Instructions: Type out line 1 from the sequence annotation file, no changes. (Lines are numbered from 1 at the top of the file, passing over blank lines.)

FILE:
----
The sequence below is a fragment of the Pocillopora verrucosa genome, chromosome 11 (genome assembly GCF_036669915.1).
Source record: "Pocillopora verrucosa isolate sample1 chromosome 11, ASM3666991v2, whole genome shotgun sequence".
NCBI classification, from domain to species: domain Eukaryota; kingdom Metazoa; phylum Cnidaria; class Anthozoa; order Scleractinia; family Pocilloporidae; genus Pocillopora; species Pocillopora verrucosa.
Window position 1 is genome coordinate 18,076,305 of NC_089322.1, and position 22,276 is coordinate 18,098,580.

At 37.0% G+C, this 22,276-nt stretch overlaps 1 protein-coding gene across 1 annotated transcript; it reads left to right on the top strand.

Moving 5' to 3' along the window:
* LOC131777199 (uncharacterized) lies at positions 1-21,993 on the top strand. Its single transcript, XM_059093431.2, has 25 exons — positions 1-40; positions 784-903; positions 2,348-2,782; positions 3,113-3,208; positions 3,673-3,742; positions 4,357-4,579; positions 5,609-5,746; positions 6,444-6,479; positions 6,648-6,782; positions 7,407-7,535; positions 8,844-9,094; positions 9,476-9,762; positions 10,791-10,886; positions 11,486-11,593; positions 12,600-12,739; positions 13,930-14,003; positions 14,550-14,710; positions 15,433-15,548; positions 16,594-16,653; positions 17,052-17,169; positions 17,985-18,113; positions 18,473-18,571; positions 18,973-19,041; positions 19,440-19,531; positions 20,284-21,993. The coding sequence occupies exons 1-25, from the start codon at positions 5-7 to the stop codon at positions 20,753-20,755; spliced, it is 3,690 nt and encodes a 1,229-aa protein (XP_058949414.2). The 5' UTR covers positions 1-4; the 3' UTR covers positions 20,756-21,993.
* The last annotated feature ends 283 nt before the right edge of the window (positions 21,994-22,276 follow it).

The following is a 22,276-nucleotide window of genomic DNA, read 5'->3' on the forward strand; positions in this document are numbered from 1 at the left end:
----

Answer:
The sequence below is a fragment of the Pocillopora verrucosa genome, chromosome 11 (genome assembly GCF_036669915.1).